You're right, most games don't leave you anything satisfactory for the grind. When I finally get the Afghan dog after culling pets for hours in TSO or buying them aftering skill-grinding or money-making in the monotonous job-objects, I don't keep that inner being satisfaction for long, because I can't really get anybody else to enjoy the Afghan dog with me except inside the game. And frankly, the being-joy wanes in a few days as I look around and realize that ok, I've got the Afghan dog, but somebody else has the Tiger Cat, and I really need to go after that if I want to be in the elite.
In vain, do I try to impress the folks at work or the family reunion that I have that Afghan dog. My Afghan dog still lies in inventory on the TSO servers, exemplary of days of grind and cull, but who enjoys his beloved shaggy face and silken bark? I'm torn between thinking I better go and try to get *all the stuff* to reach perfection or be eternally doomed to *never having even half the stuff*. My son once commented to me about a guy he saw who was at the very apex of Runescape and had all the skills and rares that he must be bored because he had nothing left to do except scramble to be on top -- that flatness was something felt he didn't want to experience. He opted to leave Runescape and leave some of that top aspirational stuff empty and unfulfilled so that he could ever retain in his heart that feeling of a prize still to be gotten in Runescape, so that it's magic wouldn't diminish for him.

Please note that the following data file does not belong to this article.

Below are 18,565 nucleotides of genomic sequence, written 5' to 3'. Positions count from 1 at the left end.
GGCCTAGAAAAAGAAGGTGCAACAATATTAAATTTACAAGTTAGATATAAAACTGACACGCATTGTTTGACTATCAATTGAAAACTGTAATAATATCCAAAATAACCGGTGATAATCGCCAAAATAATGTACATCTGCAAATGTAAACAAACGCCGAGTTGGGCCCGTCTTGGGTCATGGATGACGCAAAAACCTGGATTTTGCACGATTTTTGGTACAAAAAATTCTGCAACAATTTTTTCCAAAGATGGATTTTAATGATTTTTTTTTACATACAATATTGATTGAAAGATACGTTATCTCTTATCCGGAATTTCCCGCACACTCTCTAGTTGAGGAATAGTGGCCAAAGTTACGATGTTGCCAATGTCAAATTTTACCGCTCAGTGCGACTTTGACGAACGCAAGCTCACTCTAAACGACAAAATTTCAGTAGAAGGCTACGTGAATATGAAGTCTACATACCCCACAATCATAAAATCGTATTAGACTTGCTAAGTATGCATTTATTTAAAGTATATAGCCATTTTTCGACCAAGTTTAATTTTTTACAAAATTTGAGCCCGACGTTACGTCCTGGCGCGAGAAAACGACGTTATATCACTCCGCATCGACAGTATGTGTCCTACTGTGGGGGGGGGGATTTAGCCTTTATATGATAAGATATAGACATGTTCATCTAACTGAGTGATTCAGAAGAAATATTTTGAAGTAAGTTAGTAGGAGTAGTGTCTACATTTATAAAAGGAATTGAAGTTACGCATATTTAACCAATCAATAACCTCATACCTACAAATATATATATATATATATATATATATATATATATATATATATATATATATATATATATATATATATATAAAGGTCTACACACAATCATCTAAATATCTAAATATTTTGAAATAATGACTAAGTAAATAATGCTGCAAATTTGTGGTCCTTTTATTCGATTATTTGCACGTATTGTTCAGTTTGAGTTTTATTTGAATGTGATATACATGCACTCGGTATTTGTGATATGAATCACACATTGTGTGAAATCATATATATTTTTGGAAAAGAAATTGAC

In SL, however, there is *real life money to be made*. I can put out rental boxes, which can get tedious adjusting their various terms, I can push excess prims off, check prims, answer routine correspondence, and keep 10 other windows going. The great thing about SL rentals is that I can be on a RL work conference call and if someone needs their TV deeded or has their lot prim-bombed by kids who need to be ejected, I can go and click and push with minimal thought and effort, just as I might have once kept Yahoo's Librarian and its burning letters going on a screen while I listened to someone drone through their monthly reports.
Gosh, if only there was a way to turn off that ambient noise in SL like the "kaching" of the cash register and the "dink" of rezzing stuff while online on Skype talking at work. They really need to work on that.
I could never pursue my chosen SL occupation if it didn't so easily meld with work and kids and relatives calling and constant interruptions. SL is the multi-taskers' dream. And if you come home from work after a long day of difficult meetings, it's very soothing to just go around putting vacant lots into SEARCH and having them "kaching" with an occupany a few hours later. I love it, and so do thousands of other people doing this sort of thing there.
Posted Aug 6, 2006 7:01:28 PM | link
"More troubling than 'empty grinding' to me is the way the MMORPGs like WoW reinforce a rabid drive to acquire *things* and the way they implicitly promote the notion that acquisition of stuff is the road to personal betterment."